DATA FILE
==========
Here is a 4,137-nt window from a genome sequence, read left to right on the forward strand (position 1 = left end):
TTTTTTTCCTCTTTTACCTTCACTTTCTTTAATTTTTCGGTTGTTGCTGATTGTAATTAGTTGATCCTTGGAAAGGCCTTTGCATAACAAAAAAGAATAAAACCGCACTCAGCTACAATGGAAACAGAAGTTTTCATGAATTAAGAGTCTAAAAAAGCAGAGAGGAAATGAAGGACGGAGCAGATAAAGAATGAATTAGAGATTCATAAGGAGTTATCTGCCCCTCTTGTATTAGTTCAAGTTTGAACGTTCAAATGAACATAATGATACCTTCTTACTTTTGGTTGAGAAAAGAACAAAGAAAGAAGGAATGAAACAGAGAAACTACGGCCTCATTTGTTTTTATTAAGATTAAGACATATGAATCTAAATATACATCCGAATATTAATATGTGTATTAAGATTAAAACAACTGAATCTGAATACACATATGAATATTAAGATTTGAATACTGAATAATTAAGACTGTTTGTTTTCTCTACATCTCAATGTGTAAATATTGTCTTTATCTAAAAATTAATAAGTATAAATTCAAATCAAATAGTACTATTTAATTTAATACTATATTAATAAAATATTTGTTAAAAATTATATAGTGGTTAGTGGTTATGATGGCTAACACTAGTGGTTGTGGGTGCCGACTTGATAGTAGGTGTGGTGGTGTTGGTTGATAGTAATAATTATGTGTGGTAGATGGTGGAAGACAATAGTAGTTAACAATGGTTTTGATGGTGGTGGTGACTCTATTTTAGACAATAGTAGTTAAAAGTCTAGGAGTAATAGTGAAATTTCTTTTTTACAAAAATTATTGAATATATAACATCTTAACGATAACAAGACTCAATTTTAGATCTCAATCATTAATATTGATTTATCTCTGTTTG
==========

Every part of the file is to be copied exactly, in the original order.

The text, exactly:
Here is a 4,137-nt window from a genome sequence, read left to right on the forward strand (position 1 = left end):
TTTTTTTCCTCTTTTACCTTCACTTTCTTTAATTTTTCGGTTGTTGCTGATTGTAATTAGTTGATCCTTGGAAAGGCCTTTGCATAACAAAAAAGAATAAAACCGCACTCAGCTACAATGGAAACAGAAGTTTTCATGAATTAAGAGTCTAAAAAAGCAGAGAGGAAATGAAGGACGGAGCAGATAAAGAATGAATTAGAGATTCATAAGGAGTTATCTGCCCCTCTTGTATTAGTTCAAGTTTGAACGTTCAAATGAACATAATGATACCTTCTTACTTTTGGTTGAGAAAAGAACAAAGAAAGAAGGAATGAAACAGAGAAACTACGGCCTCATTTGTTTTTATTAAGATTAAGACATATGAATCTAAATATACATCCGAATATTAATATGTGTATTAAGATTAAAACAACTGAATCTGAATACACATATGAATATTAAGATTTGAATACTGAATAATTAAGACTGTTTGTTTTCTCTACATCTCAATGTGTAAATATTGTCTTTATCTAAAAATTAATAAGTATAAATTCAAATCAAATAGTACTATTTAATTTAATACTATATTAATAAAATATTTGTTAAAAATTATATAGTGGTTAGTGGTTATGATGGCTAACACTAGTGGTTGTGGGTGCCGACTTGATAGTAGGTGTGGTGGTGTTGGTTGATAGTAATAATTATGTGTGGTAGATGGTGGAAGACAATAGTAGTTAACAATGGTTTTGATGGTGGTGGTGACTCTATTTTAGACAATAGTAGTTAAAAGTCTAGGAGTAATAGTGAAATTTCTTTTTTACAAAAATTATTGAATATATAACATCTTAACGATAACAAGACTCAATTTTAGATCTCAATCATTAATATTGATTTATCTCTGTTTG